5 Steps to create a successful e-commerce based on Lean Startup
What Lean Startup enlightens us are more about the spirt than methodologies.
As Steve Blank wrote in Harvard Business Review -- the lean start-up movement hasn’t gone totally mainstream, however, and we have yet to feel its full impact, what we should do right now is to take the power of Lean Startup and apply the concept into e-commerce business.
1. Use of existing resource
One of the spirits of Lean Startup, from my perspective, is never spending any penny until knowing each step well. To one’s relief, with more and more free-trial softwares or online resources one has the access to efficiently and affordably, building a mockup website consisting essential functions and modules to collect customer feedback is no longer a mammoth project. These resources include Wordpress for websites, Dreamstime for quality photos and PayPal for payment gateway.
Of course, there is another way to test if the product will become popular and make customers take out their pockets, one of them being joining marketplaces, Amazon for example. Nevertheless, both aforementioned ideas are the same in essence — by eliminating those unnecessary expenses and wasted time spent on building a complete website, one will retain more energy and financial resource to make changes in the middle of the path.
2. Hypothesis test
Another point worth mentioning is that one tends to dogmatically hold on to his assumption toward customers’ sentiment. In term of empathy, standing in one’s shoes is relatively hard. It takes time to receive professional program to cultivate. As a result, in order to take efficient movement, one can make use of Split Test, or so-called A/B Test which has long been adopted in marketing campaigns, to gradually understand what customers really desire for and what their preference are.
There is no shortcut to fully understand customers. Under no circumstance do I indicate that one can figure out customers’ shopping habit and favorable selection thoroughly. Only when carefully but boldly putting the puzzle pieces together can one see the first draft and, then, work on to garner another more clear picture. It takes time as well. However, when it comes to efficiency, Split Test dwarfs the approach of becoming an empathy master.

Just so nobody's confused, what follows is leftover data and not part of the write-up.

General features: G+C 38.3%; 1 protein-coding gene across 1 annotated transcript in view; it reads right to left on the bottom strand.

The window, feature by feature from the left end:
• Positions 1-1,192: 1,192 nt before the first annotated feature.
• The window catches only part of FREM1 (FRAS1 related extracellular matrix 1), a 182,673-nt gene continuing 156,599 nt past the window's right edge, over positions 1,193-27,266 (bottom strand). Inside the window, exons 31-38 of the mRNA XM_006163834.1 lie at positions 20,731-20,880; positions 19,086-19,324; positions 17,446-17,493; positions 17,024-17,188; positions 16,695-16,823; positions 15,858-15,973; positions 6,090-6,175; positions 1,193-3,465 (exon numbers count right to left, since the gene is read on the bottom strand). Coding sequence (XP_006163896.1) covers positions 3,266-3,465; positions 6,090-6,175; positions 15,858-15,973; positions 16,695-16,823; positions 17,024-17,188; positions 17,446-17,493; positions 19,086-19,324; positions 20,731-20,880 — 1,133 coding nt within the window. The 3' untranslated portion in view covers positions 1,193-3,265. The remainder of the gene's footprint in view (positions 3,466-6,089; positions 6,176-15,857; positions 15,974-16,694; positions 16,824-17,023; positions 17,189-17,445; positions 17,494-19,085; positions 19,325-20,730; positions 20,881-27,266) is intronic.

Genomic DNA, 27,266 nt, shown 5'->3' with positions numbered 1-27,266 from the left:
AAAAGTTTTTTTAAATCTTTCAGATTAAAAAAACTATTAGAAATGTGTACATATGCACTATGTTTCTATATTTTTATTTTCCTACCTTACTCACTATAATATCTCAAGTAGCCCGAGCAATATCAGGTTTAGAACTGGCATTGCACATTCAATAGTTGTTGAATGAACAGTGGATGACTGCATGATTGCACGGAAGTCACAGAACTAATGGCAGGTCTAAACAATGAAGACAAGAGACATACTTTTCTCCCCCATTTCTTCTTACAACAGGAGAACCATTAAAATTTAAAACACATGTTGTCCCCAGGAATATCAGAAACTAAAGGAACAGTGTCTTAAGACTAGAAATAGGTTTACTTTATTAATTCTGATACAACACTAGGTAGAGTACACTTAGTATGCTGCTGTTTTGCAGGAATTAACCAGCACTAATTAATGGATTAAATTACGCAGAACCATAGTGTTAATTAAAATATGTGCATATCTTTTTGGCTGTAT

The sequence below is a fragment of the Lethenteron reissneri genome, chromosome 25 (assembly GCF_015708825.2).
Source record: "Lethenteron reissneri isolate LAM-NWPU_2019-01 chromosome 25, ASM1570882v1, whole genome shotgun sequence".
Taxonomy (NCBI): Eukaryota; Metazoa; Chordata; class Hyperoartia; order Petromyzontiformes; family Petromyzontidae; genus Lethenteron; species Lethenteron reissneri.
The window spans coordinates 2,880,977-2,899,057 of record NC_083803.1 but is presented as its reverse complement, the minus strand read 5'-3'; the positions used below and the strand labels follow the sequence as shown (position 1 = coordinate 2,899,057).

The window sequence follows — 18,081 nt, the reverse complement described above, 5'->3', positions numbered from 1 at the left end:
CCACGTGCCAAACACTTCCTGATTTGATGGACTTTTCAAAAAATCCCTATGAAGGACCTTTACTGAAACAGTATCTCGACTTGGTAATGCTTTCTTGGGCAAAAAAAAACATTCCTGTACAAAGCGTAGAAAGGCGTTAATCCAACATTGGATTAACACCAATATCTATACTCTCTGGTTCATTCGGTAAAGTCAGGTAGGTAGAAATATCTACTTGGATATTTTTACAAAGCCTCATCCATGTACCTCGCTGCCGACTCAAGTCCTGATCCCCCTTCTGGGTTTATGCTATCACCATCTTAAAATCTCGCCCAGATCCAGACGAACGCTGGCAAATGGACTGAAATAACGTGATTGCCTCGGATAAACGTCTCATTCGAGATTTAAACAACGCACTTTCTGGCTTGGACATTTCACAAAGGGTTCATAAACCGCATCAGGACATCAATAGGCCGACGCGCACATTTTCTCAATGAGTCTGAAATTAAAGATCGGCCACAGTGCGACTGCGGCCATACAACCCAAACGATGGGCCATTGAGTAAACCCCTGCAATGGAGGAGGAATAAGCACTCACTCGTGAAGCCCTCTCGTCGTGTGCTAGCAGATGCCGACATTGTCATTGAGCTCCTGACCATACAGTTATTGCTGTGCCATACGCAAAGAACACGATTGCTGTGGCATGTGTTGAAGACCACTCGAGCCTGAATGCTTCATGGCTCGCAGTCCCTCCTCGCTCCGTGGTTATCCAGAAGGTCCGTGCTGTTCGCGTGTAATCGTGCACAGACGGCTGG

3. Customer development
Customer-centricity is one of the defining factors leading to a successful e-commerce. However, again, it not that easy to understand what customers are thinking about. Thankfully, nowadays there are some methodologies or software assisting with accumulating customer insight. For one, Google Analytics aim to provide a comprehensive customer journey on one’s website and offer more insightful data to accurately predict customer behavior.
Another commonly used technique is “Get Out Of The Building”. It does sounds weird but It is literally getting out of your building to survey potential future prospects according to your product types and features. It is simple but powerful. More importantly, the benefit of having face-to-face conversations is that the information is all first-hand materials which is much more trustworthy than a secondary one.
Lastly, by focusing customer development, one can start accumulating the power of word-of-mouth, increase customer retention rate, and further boost customer lifetime value. At the end, create a better customer experience.
4. Incremental buildups
Instead of designing a complete but untested product, one should incrementally build up products (or website) based on customer feedback and, then, apply the feedback immediately into next version of design.
While this concept has been adopted in the software development for a while, it is still not common in building an e-commerce business.
In the past experience, we always tried to present a perfect product with all the features we subjectively think customers will love it. The truth is, however, most of the feature or function does not solve customers’ pain points. In other words, they are not willing to pay any dollar even if there is a fancy and cool product provided.
In order to solve this difficulty, minimum viable product, also termed MVP, is an idea worth carrying out -- using the existing resources to design preliminary products (or website) with primary values you’d like to present to customers and discarding redundant functional design if any.
The last but not the least, how much patience and passion one has to continuously start over will determine the remaining winners. Although something unexpected could cruelly ruin one’s effort in a second, the best way to deal with it is to embrace the failure until you make it. Nothing special, just do it again and again.